Awww that little hyacinth flower is just perfect though! Take care

Jai Joshi said...

That first pic of the high street really does look like England. I was enchanted!

I didn't know these details of Tasmania's history. Nor did I know it was the size of Maine. Thanks for these great travelogue posts.


Hilary Melton-Butcher said...

Hi Al .. love the pictures .. looks like some of SA to me! The house you particularly like .. looked like the one I lived in in SA - where the roof was corrugated iron - but so too were the walls - they just had plaster over them!! Interesting it was .. sweet though - beautiful floors, but front room, bedroom, back room - 'kitchen-dining room and a stoop - that's it!! Built for the mine workers overseers pre 1900 ..

Love the story .. thanks Hilary

Myrna Foster said...

Arthur's lake is SO pretty! Thanks for posting pic of the interesting buildings.

Theres just life said...

As usual great pictures. I think my favorite is the Church in Hampton with the grave stones in front. What stories they could tell.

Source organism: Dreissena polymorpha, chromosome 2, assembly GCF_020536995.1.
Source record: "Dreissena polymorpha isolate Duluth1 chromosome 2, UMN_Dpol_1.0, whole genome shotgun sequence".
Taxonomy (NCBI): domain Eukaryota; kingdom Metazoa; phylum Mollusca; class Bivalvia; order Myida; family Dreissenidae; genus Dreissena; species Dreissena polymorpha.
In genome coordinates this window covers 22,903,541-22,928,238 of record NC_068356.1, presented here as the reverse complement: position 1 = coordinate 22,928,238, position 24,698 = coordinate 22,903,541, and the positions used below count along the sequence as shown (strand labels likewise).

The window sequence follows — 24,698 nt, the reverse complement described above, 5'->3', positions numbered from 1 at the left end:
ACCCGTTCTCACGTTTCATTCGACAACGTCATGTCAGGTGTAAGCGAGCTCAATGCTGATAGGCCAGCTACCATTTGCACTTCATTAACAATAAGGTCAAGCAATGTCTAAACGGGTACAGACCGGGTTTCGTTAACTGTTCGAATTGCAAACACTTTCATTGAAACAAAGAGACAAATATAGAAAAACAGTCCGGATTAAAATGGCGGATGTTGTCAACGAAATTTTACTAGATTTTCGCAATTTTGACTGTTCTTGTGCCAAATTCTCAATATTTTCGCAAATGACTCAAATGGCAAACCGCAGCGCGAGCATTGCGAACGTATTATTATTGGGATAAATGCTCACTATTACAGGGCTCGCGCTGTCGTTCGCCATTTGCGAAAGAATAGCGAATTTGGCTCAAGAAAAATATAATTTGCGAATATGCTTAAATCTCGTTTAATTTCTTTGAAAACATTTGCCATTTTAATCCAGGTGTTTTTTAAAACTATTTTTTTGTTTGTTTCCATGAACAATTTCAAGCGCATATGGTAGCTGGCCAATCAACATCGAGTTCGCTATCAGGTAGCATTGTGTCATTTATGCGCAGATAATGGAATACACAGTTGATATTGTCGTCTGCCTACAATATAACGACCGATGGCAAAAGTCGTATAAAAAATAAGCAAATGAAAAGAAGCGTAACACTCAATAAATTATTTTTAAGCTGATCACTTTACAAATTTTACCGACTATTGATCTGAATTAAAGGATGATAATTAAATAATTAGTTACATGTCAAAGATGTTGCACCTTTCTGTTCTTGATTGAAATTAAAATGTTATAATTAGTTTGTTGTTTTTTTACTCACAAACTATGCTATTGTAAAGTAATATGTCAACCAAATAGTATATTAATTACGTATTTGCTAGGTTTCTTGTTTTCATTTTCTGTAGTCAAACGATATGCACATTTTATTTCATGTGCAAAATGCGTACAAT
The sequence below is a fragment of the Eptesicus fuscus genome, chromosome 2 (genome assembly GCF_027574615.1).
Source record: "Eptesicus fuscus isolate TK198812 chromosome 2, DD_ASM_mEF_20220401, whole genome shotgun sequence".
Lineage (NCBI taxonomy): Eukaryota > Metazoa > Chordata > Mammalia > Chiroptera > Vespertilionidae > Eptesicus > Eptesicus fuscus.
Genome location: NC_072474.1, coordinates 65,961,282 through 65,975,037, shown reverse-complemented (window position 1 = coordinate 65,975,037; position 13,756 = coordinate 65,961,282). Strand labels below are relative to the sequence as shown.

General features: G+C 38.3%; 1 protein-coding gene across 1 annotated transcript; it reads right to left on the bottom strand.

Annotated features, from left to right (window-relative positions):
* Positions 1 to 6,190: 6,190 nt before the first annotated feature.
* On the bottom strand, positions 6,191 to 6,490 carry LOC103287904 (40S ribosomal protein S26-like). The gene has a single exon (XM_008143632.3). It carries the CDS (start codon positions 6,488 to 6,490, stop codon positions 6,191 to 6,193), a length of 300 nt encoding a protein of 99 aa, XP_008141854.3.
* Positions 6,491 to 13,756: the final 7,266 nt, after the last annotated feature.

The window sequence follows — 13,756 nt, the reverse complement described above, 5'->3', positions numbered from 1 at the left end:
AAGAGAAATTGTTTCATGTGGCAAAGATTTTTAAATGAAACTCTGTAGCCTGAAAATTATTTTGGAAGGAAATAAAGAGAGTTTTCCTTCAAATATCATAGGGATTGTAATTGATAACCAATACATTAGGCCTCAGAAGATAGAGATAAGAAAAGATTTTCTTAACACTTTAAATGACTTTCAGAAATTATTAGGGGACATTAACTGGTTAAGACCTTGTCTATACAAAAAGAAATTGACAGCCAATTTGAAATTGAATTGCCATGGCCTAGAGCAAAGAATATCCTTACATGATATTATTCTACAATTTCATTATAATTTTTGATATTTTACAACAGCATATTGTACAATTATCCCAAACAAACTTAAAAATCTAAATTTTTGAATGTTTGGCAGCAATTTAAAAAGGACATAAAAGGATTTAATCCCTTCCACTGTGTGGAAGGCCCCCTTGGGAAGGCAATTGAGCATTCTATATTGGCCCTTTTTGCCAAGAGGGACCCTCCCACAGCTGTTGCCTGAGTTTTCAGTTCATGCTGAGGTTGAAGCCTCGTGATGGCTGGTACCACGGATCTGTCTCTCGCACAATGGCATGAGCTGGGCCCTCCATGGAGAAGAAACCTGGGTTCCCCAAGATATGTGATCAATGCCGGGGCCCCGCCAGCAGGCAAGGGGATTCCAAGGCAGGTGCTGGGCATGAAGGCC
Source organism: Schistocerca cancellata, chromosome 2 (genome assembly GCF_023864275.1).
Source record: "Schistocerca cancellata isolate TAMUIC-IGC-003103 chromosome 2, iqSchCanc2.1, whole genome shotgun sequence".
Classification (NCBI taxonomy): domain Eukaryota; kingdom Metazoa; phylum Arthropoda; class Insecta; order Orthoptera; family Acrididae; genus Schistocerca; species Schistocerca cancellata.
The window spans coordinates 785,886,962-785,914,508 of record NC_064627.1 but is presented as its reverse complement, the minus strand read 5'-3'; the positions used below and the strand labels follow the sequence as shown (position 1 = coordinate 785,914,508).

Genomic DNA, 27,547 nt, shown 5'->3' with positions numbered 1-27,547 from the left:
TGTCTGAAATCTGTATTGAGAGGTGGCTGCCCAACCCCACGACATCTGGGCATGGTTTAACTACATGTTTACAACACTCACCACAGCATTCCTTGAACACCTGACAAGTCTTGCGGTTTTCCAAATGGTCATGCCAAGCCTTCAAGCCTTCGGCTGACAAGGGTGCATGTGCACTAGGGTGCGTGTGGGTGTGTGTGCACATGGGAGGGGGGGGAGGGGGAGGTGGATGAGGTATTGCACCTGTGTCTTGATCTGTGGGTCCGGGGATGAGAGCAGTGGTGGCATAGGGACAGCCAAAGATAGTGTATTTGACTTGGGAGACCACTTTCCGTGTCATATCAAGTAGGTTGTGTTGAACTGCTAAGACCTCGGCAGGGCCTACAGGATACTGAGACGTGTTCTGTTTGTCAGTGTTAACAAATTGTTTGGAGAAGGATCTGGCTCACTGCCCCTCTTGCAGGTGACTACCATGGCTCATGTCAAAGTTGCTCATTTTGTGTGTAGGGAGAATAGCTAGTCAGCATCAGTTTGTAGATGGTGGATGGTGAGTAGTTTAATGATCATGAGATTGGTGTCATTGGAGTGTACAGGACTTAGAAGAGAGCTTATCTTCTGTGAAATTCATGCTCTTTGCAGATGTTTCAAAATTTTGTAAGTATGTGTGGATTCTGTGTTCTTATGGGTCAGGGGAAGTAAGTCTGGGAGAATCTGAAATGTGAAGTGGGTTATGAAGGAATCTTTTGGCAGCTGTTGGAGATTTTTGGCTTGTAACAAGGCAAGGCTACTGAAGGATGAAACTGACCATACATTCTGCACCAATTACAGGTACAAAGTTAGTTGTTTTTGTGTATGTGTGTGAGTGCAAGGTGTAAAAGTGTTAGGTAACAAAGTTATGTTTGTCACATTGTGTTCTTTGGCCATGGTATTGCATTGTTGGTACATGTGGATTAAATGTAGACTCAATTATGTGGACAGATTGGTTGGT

Kathleen Jones said...

Lovely tour, Al. I could be in England - it's eerie! Strange how we take our culture with us wherever we go - all those emigrants who couldn't wait to get away from britain but turned wherever they went into a little britain!

Al said...

Hi Words,
Graveyards are the best. I have had so many brilliant hours reading gravestones.
You’re welcome, enjoy the ride there is more to come.

Hi Misha,
The thing about Tasmania is the population is so small most of it has never been redeveloped much.
Photo’s from your neck of the woods would be great!

Hi Jennifer,
It is a gorgeous spot. The B&B is cute as!
I loved the orchid too!

Hi Jai,
It is amazing how like English villages some of the Tassie ones are.
You’re welcome Jai.

Hi Hilary,
I assume you mean South Africa. Because down here SA is our state South Australia :-)
From what Misha says above it sounds like parts of South Africa have escaped redevelopment too.
Plastered corrugated iron, something I’ve never seen!

Hi Myrna,
Pleased you like Arthur’s Lake .
You are most welcome.

Hi Pamela Jo,
The Church is Fab and you’re right about the stories on the gravestones, amazing!

Hi Kathleen,
It is kind of eerie. I hadn’t been to Tassie before. I knew there was a lot of Georgian era houses but wasn’t expecting so many.

Rayna M. Iyer said...

My son is studying about Australia this term, and the two of us are going to be visiting your blog a lot. Just wanted to tell you this!